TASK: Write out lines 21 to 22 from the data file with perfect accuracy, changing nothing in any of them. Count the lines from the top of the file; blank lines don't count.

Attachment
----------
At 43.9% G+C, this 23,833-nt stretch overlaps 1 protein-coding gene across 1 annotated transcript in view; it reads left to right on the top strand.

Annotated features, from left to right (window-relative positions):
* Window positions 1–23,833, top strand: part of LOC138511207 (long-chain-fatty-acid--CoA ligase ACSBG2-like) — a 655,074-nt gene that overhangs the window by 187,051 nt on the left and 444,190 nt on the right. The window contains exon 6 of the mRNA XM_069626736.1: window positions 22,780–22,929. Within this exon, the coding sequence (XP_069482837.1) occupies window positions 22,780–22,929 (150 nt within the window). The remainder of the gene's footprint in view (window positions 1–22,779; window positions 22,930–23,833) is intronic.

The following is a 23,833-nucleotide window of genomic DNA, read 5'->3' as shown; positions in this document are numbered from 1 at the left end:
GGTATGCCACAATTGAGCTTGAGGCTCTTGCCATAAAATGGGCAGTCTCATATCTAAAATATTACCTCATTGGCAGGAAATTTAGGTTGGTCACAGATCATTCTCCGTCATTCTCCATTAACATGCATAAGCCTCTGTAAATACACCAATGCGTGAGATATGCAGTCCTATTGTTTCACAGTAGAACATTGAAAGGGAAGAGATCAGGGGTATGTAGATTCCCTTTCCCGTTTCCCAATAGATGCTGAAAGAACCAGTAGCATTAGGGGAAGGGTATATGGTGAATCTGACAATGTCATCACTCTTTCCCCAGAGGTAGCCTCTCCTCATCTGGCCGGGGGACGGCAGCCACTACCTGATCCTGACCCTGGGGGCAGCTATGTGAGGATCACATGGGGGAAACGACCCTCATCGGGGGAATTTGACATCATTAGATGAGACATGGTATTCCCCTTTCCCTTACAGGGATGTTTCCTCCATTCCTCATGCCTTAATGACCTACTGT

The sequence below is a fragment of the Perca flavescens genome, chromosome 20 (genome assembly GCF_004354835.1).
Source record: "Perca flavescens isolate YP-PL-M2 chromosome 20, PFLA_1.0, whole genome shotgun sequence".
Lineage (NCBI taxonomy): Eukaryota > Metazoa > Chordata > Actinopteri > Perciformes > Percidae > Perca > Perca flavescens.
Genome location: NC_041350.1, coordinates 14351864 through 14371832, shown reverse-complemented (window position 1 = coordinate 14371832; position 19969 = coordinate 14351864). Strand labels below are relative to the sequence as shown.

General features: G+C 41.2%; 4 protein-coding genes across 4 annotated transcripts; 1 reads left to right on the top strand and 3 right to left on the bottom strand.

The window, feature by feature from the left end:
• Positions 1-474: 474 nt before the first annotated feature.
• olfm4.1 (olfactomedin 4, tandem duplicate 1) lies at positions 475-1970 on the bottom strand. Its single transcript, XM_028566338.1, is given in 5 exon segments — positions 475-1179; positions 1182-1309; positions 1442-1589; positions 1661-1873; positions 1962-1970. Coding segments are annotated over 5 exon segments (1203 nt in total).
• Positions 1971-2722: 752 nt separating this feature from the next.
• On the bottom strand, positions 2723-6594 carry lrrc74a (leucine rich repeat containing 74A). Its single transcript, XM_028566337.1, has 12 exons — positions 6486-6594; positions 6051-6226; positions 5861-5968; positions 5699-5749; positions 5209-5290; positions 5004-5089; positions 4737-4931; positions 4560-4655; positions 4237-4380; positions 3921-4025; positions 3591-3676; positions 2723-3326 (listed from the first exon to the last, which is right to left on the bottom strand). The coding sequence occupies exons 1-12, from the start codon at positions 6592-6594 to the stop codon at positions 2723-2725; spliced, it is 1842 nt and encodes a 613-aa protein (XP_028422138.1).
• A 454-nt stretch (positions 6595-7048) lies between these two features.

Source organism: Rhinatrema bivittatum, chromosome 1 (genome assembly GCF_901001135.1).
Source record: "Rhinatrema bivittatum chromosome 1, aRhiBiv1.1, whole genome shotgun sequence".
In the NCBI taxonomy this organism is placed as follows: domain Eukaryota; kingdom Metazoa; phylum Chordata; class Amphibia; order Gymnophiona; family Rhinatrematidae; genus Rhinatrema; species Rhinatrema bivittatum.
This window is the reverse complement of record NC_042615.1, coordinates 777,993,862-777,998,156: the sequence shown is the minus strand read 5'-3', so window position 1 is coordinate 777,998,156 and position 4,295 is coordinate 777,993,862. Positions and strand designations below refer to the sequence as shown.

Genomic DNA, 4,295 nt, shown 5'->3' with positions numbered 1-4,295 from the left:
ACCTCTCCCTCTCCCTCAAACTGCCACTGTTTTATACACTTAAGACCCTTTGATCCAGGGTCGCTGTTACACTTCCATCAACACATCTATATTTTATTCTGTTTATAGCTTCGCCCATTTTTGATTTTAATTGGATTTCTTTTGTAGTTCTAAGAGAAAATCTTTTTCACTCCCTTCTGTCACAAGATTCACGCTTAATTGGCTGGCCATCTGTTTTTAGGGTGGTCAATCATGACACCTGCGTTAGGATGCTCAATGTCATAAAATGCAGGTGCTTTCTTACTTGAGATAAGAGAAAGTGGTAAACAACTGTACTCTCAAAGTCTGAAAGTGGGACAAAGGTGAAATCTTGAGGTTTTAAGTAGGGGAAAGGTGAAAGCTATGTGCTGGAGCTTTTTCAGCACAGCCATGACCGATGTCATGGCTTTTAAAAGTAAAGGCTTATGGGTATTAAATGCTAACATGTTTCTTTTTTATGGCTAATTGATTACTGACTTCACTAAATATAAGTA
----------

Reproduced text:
Genomic DNA, 4,295 nt, shown 5'->3' with positions numbered 1-4,295 from the left:
ACCTCTCCCTCTCCCTCAAACTGCCACTGTTTTATACACTTAAGACCCTTTGATCCAGGGTCGCTGTTACACTTCCATCAACACATCTATATTTTATTCTGTTTATAGCTTCGCCCATTTTTGATTTTAATTGGATTTCTTTTGTAGTTCTAAGAGAAAATCTTTTTCACTCCCTTCTGTCACAAGATTCACGCTTAATTGGCTGGCCATCTGTTTTTAGGGTGGTCAATCATGACACCTGCGTTAGGATGCTCAATGTCATAAAATGCAGGTGCTTTCTTACTTGAGATAAGAGAAAGTGGTAAACAACTGTACTCTCAAAGTCTGAAAGTGGGACAAAGGTGAAATCTTGAGGTTTTAAGTAGGGGAAAGGTGAAAGCTATGTGCTGGAGCTTTTTCAGCACAGCCATGACCGATGTCATGGCTTTTAAAAGTAAAGGCTTATGGGTATTAAATGCTAACATGTTTCTTTTTTATGGCTAATTGATTACTGACTTCACTAAATATAAGTA